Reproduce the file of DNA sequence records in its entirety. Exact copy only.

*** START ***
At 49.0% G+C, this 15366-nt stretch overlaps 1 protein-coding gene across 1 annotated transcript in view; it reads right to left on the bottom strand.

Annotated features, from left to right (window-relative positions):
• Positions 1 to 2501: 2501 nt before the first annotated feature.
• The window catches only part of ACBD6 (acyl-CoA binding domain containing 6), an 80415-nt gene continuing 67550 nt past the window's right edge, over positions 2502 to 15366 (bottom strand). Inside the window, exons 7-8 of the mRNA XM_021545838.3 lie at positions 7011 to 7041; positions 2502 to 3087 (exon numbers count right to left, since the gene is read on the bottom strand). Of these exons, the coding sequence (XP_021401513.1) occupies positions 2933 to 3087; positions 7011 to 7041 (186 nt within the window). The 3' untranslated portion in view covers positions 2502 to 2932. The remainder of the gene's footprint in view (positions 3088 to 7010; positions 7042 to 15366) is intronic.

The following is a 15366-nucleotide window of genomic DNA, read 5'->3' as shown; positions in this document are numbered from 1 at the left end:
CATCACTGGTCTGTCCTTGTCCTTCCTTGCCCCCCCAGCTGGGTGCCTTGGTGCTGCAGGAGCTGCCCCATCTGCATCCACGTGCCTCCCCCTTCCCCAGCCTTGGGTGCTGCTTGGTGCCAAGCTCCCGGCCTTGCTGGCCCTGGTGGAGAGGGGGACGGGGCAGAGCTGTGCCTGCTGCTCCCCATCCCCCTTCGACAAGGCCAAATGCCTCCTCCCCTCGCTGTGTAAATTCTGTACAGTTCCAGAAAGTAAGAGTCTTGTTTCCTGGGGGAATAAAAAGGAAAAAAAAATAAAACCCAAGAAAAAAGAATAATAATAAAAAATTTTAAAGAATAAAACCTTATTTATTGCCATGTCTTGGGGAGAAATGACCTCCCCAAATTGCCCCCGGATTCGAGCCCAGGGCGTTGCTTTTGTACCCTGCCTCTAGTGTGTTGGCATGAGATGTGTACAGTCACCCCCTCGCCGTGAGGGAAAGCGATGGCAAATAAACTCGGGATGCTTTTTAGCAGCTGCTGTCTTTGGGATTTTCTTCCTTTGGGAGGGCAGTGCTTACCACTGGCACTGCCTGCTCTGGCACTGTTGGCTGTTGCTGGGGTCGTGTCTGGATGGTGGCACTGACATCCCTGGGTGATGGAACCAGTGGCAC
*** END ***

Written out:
At 49.0% G+C, this 15366-nt stretch overlaps 1 protein-coding gene across 1 annotated transcript in view; it reads right to left on the bottom strand.

Annotated features, from left to right (window-relative positions):
• Positions 1 to 2501: 2501 nt before the first annotated feature.
• The window catches only part of ACBD6 (acyl-CoA binding domain containing 6), an 80415-nt gene continuing 67550 nt past the window's right edge, over positions 2502 to 15366 (bottom strand). Inside the window, exons 7-8 of the mRNA XM_021545838.3 lie at positions 7011 to 7041; positions 2502 to 3087 (exon numbers count right to left, since the gene is read on the bottom strand). Of these exons, the coding sequence (XP_021401513.1) occupies positions 2933 to 3087; positions 7011 to 7041 (186 nt within the window). The 3' untranslated portion in view covers positions 2502 to 2932. The remainder of the gene's footprint in view (positions 3088 to 7010; positions 7042 to 15366) is intronic.

The following is a 15366-nucleotide window of genomic DNA, read 5'->3' as shown; positions in this document are numbered from 1 at the left end:
CATCACTGGTCTGTCCTTGTCCTTCCTTGCCCCCCCAGCTGGGTGCCTTGGTGCTGCAGGAGCTGCCCCATCTGCATCCACGTGCCTCCCCCTTCCCCAGCCTTGGGTGCTGCTTGGTGCCAAGCTCCCGGCCTTGCTGGCCCTGGTGGAGAGGGGGACGGGGCAGAGCTGTGCCTGCTGCTCCCCATCCCCCTTCGACAAGGCCAAATGCCTCCTCCCCTCGCTGTGTAAATTCTGTACAGTTCCAGAAAGTAAGAGTCTTGTTTCCTGGGGGAATAAAAAGGAAAAAAAAATAAAACCCAAGAAAAAAGAATAATAATAAAAAATTTTAAAGAATAAAACCTTATTTATTGCCATGTCTTGGGGAGAAATGACCTCCCCAAATTGCCCCCGGATTCGAGCCCAGGGCGTTGCTTTTGTACCCTGCCTCTAGTGTGTTGGCATGAGATGTGTACAGTCACCCCCTCGCCGTGAGGGAAAGCGATGGCAAATAAACTCGGGATGCTTTTTAGCAGCTGCTGTCTTTGGGATTTTCTTCCTTTGGGAGGGCAGTGCTTACCACTGGCACTGCCTGCTCTGGCACTGTTGGCTGTTGCTGGGGTCGTGTCTGGATGGTGGCACTGACATCCCTGGGTGATGGAACCAGTGGCAC